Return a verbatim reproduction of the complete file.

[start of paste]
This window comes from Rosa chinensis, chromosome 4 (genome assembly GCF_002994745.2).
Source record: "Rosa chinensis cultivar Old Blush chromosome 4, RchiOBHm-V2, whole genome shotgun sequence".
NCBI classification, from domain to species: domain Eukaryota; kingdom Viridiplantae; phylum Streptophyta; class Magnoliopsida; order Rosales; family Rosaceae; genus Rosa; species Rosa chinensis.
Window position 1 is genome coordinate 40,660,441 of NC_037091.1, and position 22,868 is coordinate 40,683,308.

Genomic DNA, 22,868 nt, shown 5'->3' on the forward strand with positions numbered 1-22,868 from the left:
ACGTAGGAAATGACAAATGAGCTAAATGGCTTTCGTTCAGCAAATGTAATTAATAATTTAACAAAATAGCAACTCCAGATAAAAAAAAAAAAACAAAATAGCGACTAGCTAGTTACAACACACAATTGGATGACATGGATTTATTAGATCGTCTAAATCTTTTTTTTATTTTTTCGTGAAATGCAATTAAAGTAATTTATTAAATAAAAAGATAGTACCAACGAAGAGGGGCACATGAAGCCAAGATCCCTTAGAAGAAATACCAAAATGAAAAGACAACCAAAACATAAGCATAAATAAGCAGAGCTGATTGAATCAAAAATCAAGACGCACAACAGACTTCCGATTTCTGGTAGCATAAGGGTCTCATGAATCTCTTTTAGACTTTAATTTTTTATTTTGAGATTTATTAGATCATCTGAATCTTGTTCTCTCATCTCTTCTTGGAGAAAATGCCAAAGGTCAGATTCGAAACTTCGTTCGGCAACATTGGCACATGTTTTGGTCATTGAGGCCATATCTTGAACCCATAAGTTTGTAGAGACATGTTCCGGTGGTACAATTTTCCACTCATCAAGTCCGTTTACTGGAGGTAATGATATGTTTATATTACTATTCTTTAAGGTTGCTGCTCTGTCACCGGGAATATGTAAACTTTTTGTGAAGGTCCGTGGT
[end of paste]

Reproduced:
This window comes from Rosa chinensis, chromosome 4 (genome assembly GCF_002994745.2).
Source record: "Rosa chinensis cultivar Old Blush chromosome 4, RchiOBHm-V2, whole genome shotgun sequence".
NCBI classification, from domain to species: domain Eukaryota; kingdom Viridiplantae; phylum Streptophyta; class Magnoliopsida; order Rosales; family Rosaceae; genus Rosa; species Rosa chinensis.
Window position 1 is genome coordinate 40,660,441 of NC_037091.1, and position 22,868 is coordinate 40,683,308.

Genomic DNA, 22,868 nt, shown 5'->3' on the forward strand with positions numbered 1-22,868 from the left:
ACGTAGGAAATGACAAATGAGCTAAATGGCTTTCGTTCAGCAAATGTAATTAATAATTTAACAAAATAGCAACTCCAGATAAAAAAAAAAAAACAAAATAGCGACTAGCTAGTTACAACACACAATTGGATGACATGGATTTATTAGATCGTCTAAATCTTTTTTTTATTTTTTCGTGAAATGCAATTAAAGTAATTTATTAAATAAAAAGATAGTACCAACGAAGAGGGGCACATGAAGCCAAGATCCCTTAGAAGAAATACCAAAATGAAAAGACAACCAAAACATAAGCATAAATAAGCAGAGCTGATTGAATCAAAAATCAAGACGCACAACAGACTTCCGATTTCTGGTAGCATAAGGGTCTCATGAATCTCTTTTAGACTTTAATTTTTTATTTTGAGATTTATTAGATCATCTGAATCTTGTTCTCTCATCTCTTCTTGGAGAAAATGCCAAAGGTCAGATTCGAAACTTCGTTCGGCAACATTGGCACATGTTTTGGTCATTGAGGCCATATCTTGAACCCATAAGTTTGTAGAGACATGTTCCGGTGGTACAATTTTCCACTCATCAAGTCCGTTTACTGGAGGTAATGATATGTTTATATTACTATTCTTTAAGGTTGCTGCTCTGTCACCGGGAATATGTAAACTTTTTGTGAAGGTCCGTGGT